The School Committee approved a plan from Superintendent Dede Galdston to have Watertown students start the school year learning remotely, but with eyes on moving to some in-person learning when the pandemic allows.
The Watertown School Committee voted unanimously Thursday night. The decision was based on both safety and what is best for student learning, Galdston said. She said that the best option educationally would be to have al students in schools, but said the safety of students and staff also needed to be taken int account.
Galdston also acknowledged that any decision will be seen as wrong by some people. Galston said she wants to make sure that Watertown’s schools do not have to close down after starting school in person.
“We see evidence in other states, schools reopen and with in a couple days move into remote,” Galdston said. “For us let’s get it right the first time.”
During her presentation, Galdston promised parents the program would be more robust than last spring, including having a weekly learning plan to follow.
“The key this year, (the program) is highly structured, and with the teachers,” Galdston said. “Parents will have to facilitate to make sure kids are in the Zoom, make sure they are taking breaks, but the actual teaching is with the teachers.”
The majority of Watertown teachers supported starting remotely, said Watertown Educators Association President Debra King. In a survey of more than 90 percent of teachers, 71 percent indicated they wanted to start remotely, King said.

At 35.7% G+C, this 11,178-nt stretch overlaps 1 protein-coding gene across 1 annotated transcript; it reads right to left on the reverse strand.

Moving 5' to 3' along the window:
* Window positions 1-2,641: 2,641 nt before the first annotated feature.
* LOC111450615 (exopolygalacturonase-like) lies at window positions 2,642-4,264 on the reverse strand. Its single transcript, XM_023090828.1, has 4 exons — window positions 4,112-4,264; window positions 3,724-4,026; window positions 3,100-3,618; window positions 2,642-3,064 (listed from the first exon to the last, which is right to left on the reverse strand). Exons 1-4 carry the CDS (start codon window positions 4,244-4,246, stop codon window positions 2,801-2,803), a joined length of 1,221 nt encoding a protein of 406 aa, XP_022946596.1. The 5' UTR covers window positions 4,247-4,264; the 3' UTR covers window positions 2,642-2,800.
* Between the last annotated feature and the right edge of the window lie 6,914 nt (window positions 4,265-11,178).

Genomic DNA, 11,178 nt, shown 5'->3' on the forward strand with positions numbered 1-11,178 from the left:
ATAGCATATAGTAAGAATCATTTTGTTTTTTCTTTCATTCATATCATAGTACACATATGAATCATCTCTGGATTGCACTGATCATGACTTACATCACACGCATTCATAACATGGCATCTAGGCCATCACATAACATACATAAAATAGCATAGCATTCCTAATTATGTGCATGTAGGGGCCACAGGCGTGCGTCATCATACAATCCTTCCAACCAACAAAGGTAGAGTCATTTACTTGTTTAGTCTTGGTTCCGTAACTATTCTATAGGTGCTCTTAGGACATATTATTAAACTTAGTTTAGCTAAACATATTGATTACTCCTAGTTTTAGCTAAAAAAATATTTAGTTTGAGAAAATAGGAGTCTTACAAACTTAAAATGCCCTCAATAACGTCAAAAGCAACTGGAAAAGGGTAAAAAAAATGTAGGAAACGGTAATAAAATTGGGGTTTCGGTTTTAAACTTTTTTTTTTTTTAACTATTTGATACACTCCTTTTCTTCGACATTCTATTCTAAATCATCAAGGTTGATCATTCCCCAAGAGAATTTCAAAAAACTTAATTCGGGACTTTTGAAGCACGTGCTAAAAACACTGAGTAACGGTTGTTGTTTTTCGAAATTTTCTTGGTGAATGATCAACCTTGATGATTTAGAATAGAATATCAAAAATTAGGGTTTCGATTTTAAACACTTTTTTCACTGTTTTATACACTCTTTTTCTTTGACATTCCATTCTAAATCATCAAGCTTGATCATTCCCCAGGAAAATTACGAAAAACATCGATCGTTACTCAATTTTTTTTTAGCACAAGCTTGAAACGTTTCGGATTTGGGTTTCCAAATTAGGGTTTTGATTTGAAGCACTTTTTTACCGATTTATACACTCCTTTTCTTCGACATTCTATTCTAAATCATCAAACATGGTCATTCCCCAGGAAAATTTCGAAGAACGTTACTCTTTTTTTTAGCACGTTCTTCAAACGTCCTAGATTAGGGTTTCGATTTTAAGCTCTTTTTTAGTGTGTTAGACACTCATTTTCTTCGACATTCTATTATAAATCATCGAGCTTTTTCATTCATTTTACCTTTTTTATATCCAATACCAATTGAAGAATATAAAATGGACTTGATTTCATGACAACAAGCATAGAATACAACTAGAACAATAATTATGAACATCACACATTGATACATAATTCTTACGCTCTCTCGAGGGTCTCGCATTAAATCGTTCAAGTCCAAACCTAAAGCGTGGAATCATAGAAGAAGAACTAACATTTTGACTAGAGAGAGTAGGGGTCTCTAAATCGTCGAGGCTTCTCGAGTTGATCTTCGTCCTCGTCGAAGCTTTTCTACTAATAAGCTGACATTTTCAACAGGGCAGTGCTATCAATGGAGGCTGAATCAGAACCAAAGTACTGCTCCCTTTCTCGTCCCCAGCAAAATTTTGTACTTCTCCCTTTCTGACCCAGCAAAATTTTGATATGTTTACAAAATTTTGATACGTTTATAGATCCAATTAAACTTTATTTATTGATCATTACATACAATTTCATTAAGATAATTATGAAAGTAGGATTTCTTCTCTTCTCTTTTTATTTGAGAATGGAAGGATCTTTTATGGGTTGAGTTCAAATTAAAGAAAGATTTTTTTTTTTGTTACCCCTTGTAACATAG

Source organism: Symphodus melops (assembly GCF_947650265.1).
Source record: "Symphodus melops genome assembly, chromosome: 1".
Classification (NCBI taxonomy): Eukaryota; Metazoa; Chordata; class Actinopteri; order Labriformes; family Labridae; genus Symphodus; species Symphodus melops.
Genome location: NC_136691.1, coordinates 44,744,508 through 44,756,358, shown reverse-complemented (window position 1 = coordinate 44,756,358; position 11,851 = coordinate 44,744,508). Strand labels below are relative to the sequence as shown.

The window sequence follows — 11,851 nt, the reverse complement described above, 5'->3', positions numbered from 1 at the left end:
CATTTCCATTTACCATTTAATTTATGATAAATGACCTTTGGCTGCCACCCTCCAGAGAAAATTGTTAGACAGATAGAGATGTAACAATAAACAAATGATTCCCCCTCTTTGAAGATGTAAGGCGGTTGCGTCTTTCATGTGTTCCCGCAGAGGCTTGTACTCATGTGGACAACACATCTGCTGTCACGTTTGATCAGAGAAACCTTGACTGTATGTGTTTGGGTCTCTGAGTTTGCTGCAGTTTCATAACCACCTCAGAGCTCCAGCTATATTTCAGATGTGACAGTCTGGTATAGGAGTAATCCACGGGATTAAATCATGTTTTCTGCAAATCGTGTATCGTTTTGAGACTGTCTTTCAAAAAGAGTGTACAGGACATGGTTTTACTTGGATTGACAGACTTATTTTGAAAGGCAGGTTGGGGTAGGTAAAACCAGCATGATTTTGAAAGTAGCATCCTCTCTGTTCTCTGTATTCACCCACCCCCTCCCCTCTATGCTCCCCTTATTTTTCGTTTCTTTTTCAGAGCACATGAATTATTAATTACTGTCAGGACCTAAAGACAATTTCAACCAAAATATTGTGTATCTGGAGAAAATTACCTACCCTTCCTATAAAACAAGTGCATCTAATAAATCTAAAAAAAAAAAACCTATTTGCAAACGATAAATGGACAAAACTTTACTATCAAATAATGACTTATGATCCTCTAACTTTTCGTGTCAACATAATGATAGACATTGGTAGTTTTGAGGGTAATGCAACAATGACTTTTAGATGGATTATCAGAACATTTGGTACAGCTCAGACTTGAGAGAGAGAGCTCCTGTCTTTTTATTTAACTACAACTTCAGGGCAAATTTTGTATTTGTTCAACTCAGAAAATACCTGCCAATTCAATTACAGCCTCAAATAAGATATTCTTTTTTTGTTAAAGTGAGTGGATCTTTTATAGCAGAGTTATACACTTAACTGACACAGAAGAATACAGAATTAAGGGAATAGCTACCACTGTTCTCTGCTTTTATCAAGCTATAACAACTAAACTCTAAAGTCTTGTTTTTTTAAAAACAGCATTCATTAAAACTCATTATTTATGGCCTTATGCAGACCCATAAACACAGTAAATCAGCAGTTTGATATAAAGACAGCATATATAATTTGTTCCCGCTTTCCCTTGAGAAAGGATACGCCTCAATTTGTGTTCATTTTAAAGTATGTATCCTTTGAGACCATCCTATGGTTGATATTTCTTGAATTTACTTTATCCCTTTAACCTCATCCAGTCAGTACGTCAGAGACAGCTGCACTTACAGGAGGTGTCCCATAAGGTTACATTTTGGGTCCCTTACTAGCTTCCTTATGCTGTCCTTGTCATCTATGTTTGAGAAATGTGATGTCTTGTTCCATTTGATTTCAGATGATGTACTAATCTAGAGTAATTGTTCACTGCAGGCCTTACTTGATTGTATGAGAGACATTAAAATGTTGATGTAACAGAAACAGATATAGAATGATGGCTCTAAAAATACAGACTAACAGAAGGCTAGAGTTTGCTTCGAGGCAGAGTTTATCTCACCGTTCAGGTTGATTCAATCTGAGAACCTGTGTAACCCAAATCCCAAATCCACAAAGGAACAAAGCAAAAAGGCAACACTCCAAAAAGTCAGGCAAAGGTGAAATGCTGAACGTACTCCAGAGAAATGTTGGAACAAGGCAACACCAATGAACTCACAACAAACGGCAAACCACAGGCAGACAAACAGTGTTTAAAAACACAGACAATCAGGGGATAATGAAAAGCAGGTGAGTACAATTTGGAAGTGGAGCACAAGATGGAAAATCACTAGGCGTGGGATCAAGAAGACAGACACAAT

Assistant Superintendent Theresa McGuinness said that the remote school day will be 100 percent of a normal one, compared to the 50 percent required by the state in the spring.
The first day of school will be Sept. 22, 2020, Galston said. The state allows a Sept. 16 start, but with the original starting date after Labor Day, Watertown looked to wait another few days.
After school starts, the district will be moving toward bringing some students back to school. The first group would be the elementary students, who would return no earlier than Oct. 22, Galdston said, if the level of the virus allows. The metrics used to make the decision will be the statewide numbers as well as Middlesex County and locally, Galdston said.
The return would be in the hybrid model at first, Galdston said, with students split into two cohorts. Cohort A would attend school some days, and Cohort B on the other days. The cohorts will be set up in the beginning of the year so that they can transition into the hybrid model where where students have some in-person lessons.
The first time that the middle and high school could return would be Nov. 22. Again, this would depend on the status of the COVID-19 outbreak, Galdston said. The dates line up with the end of the quarter and semester.
Parents can choose to go remotely, even when the hybrid model begins. They would be in that model through at least Feb. 8, 2021, when they will be able to reevaluate and change their decision, Galdston said.
The full, in-person return would occur when there is a vaccine or a COVID-19 treatment readily available, Galdston said.